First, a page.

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Saturday, September 10, 2005


September 10, 2005

PETA Contact: Daphna Nachminovitch 757-622-7382

Myrtle Beach, S.C. — With South Carolina now in the path of Hurricane Ophelia, PETA is offering important advice for ensuring the safety of animal companions. Please alert people in your area to the following information, which could help save the lives of cats, dogs, birds, and other companion animals who need to be included in disaster-preparation plans—as Hurricane Katrina has graphically illustrated:
  • In the event that your area is evacuated, never leave animals behind to fend for themselves. They aren’t any better equipped to survive disasters than humans are.
  • Know your destination ahead of time. Shelters often do not accept animals, but motels in the area will probably accept dogs, cats, and other small animals in an emergency. Call destinations in advance and find out which ones will accommodate you and your animals. Do not plan to leave animals unsupervised in a car because they can suffer from heatstroke if the temperature rises above 70°F, and cars are generally unsafe (unless people remain in their cars with them).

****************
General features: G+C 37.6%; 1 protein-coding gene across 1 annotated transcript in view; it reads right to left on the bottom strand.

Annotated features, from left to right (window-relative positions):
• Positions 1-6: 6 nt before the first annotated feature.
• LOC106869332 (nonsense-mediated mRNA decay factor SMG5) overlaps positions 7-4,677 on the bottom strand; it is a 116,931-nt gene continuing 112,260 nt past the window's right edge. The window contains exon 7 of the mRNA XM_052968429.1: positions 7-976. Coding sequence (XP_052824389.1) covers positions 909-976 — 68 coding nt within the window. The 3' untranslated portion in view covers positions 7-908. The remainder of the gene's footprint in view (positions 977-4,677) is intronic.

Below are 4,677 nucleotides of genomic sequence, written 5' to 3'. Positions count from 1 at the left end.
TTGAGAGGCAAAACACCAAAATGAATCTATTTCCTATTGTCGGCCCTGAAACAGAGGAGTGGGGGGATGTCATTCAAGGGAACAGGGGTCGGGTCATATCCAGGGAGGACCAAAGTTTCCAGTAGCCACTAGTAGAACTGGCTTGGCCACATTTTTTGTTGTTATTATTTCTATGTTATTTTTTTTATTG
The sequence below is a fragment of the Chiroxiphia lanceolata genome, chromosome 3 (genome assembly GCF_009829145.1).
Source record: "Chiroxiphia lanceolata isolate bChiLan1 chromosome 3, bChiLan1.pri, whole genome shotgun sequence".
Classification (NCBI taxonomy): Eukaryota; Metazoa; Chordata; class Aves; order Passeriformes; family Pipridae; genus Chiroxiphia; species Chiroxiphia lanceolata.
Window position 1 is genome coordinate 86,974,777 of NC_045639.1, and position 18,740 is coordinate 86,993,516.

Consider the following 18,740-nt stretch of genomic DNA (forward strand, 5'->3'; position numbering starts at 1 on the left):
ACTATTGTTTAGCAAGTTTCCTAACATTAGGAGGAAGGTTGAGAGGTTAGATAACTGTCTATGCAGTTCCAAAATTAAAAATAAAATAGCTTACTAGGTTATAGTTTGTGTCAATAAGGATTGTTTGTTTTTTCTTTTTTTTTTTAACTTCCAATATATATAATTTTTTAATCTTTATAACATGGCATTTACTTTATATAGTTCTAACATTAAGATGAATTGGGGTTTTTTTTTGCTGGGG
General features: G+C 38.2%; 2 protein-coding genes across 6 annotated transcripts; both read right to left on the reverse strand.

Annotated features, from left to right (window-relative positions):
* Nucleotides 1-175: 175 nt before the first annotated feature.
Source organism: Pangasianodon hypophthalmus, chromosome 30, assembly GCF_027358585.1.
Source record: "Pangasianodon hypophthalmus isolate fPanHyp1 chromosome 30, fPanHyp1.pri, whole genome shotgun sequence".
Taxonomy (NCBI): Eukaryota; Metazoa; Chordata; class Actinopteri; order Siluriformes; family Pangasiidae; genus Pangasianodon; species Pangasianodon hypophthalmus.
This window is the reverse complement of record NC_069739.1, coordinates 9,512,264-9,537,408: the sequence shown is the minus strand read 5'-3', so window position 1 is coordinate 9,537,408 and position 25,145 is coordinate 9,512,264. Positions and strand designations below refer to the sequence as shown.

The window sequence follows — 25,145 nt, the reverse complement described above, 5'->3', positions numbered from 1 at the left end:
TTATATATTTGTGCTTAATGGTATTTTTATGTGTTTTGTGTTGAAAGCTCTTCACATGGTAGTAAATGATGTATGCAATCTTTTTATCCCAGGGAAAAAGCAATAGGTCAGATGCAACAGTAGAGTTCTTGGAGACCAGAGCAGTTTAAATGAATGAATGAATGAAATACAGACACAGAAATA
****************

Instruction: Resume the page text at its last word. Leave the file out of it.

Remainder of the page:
• Place small animals in secure carriers. Dogs should be leashed with harnesses because frightening circumstances may make them bolt. Bring along water and food bowls, a towel, and enough food for a week.
  • Put secure, legible I.D. tags on your animals in case they become separated from you. Having your animals microchipped for identification is recommended.
  • If you truly have no choice and must leave animals behind, leave them inside the house, with access to upper floors. Leave out at least 10 days’ supply of dry food and water. Fill multiple sinks, bowls, pans, and plastic containers with water, and leave the toilet seat up. Do not turn animals loose outside to fend for themselves, and never tie them up or leave them outside in cages, where they will be unable to flee rising floodwaters.

IMPORTANT NOTE: The government failed the animals in zones affected by Hurricane Katrina. People in the stricken areas didn’t realize they would be gone for as long as they have, and, as a result, animals are still perishing—a full two weeks after the initial evacuation. Underestimating the storm could mean death for your companion animal. As Hurricane Katrina has shown, the lives of tens of thousands of animal family members can be put at risk by a lack of preparation.

PETA is also sending its disaster-preparedness public service announcement hosted by William Shatner to area radio and TV stations. For more information, please visit HelpingAnimals.com, where you can also find a list of animal shelters and accommodations that allow animals in your area.


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